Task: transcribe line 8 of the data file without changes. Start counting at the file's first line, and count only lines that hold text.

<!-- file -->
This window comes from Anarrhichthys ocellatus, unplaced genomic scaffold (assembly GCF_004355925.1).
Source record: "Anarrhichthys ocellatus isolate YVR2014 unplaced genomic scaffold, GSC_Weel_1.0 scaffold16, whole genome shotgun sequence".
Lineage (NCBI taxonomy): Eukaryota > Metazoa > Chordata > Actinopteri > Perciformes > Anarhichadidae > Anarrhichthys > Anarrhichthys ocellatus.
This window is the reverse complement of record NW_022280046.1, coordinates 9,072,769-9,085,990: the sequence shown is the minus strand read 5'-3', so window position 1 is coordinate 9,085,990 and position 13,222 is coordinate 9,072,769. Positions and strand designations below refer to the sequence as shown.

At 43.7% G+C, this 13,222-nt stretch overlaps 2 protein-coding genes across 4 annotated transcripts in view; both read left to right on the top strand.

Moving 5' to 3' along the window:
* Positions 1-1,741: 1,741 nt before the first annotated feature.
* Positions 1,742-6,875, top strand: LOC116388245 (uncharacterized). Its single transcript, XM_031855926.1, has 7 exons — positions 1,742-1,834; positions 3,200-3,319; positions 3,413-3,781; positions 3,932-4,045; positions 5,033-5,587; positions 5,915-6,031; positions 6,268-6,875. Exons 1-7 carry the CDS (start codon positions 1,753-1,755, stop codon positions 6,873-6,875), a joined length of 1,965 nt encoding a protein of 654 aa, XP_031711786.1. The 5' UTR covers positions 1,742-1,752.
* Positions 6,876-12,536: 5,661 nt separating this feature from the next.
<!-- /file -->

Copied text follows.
* Positions 1,742-6,875, top strand: LOC116388245 (uncharacterized). Its single transcript, XM_031855926.1, has 7 exons — positions 1,742-1,834; positions 3,200-3,319; positions 3,413-3,781; positions 3,932-4,045; positions 5,033-5,587; positions 5,915-6,031; positions 6,268-6,875. Exons 1-7 carry the CDS (start codon positions 1,753-1,755, stop codon positions 6,873-6,875), a joined length of 1,965 nt encoding a protein of 654 aa, XP_031711786.1. The 5' UTR covers positions 1,742-1,752.